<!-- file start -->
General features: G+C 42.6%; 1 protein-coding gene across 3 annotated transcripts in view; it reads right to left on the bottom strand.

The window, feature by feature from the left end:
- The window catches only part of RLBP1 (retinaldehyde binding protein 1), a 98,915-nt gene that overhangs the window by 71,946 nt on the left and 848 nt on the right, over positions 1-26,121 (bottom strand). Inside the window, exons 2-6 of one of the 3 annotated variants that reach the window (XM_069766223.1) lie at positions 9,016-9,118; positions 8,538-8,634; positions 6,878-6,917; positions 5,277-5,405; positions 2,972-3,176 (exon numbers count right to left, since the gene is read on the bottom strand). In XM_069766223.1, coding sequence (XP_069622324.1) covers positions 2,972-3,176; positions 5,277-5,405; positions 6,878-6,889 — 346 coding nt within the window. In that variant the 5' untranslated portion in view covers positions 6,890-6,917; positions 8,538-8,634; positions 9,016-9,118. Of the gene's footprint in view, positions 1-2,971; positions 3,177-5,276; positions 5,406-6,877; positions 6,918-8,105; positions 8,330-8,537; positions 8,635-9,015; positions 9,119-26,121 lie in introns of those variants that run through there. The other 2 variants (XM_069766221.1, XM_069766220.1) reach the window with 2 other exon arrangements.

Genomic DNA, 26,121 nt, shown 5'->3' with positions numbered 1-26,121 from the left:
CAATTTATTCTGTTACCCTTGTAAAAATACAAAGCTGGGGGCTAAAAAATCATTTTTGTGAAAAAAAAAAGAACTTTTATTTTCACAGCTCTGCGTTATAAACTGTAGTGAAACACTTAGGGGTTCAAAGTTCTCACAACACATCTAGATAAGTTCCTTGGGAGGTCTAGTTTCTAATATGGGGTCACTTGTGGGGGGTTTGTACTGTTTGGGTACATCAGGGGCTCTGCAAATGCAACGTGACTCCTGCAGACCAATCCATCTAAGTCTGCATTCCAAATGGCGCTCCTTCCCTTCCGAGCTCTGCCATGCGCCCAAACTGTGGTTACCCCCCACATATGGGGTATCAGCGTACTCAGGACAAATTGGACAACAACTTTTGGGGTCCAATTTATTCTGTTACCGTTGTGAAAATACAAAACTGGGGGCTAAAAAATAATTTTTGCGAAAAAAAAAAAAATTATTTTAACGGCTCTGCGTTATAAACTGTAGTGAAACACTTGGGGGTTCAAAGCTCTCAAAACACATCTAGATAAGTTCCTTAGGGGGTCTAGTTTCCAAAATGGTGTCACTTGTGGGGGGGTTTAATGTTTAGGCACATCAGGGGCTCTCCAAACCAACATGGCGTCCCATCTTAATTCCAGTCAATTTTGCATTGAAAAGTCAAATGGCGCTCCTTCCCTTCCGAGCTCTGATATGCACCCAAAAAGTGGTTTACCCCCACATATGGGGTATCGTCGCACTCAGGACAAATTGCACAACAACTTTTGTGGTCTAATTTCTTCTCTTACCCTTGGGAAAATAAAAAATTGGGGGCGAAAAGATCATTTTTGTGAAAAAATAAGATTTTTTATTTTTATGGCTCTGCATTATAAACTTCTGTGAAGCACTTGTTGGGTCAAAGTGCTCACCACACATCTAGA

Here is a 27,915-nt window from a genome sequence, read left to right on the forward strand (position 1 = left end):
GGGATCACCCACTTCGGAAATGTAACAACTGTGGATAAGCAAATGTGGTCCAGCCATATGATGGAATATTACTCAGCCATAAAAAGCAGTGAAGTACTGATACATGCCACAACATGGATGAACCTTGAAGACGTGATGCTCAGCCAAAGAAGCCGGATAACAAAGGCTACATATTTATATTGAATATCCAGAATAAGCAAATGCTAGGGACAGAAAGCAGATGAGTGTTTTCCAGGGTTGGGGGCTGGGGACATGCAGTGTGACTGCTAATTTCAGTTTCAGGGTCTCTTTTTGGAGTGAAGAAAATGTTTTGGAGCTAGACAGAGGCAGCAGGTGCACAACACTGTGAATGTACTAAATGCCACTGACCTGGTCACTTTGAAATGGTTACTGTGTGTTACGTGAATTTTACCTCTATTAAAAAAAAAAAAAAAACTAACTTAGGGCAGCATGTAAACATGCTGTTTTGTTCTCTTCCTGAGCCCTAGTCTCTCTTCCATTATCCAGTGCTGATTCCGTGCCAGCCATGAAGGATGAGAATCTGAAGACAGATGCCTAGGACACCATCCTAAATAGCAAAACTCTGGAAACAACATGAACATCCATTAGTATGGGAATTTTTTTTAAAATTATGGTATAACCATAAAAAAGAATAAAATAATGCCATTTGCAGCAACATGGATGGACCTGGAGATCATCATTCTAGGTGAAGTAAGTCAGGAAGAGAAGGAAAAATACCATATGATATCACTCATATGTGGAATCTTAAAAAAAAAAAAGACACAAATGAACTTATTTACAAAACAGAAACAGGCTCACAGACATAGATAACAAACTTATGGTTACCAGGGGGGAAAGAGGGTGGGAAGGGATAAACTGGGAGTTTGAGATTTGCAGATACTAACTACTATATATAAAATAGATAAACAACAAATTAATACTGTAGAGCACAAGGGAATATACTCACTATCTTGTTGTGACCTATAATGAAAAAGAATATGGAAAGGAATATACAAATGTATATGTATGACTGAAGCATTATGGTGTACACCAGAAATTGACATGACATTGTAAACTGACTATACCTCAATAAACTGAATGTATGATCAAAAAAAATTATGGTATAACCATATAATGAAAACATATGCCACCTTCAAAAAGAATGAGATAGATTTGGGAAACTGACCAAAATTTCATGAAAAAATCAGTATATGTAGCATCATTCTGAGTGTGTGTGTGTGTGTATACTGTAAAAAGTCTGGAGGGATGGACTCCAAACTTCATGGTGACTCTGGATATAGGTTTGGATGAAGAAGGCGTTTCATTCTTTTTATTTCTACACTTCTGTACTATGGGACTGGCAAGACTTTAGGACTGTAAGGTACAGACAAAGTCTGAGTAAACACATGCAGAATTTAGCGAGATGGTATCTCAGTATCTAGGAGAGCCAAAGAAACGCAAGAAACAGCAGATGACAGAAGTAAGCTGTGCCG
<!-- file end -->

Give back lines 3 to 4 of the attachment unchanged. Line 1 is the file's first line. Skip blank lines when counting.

- The window catches only part of RLBP1 (retinaldehyde binding protein 1), a 98,915-nt gene that overhangs the window by 71,946 nt on the left and 848 nt on the right, over positions 1-26,121 (bottom strand). Inside the window, exons 2-6 of one of the 3 annotated variants that reach the window (XM_069766223.1) lie at positions 9,016-9,118; positions 8,538-8,634; positions 6,878-6,917; positions 5,277-5,405; positions 2,972-3,176 (exon numbers count right to left, since the gene is read on the bottom strand). In XM_069766223.1, coding sequence (XP_069622324.1) covers positions 2,972-3,176; positions 5,277-5,405; positions 6,878-6,889 — 346 coding nt within the window. In that variant the 5' untranslated portion in view covers positions 6,890-6,917; positions 8,538-8,634; positions 9,016-9,118. Of the gene's footprint in view, positions 1-2,971; positions 3,177-5,276; positions 5,406-6,877; positions 6,918-8,105; positions 8,330-8,537; positions 8,635-9,015; positions 9,119-26,121 lie in introns of those variants that run through there. The other 2 variants (XM_069766221.1, XM_069766220.1) reach the window with 2 other exon arrangements.

Genomic DNA, 26,121 nt, shown 5'->3' with positions numbered 1-26,121 from the left: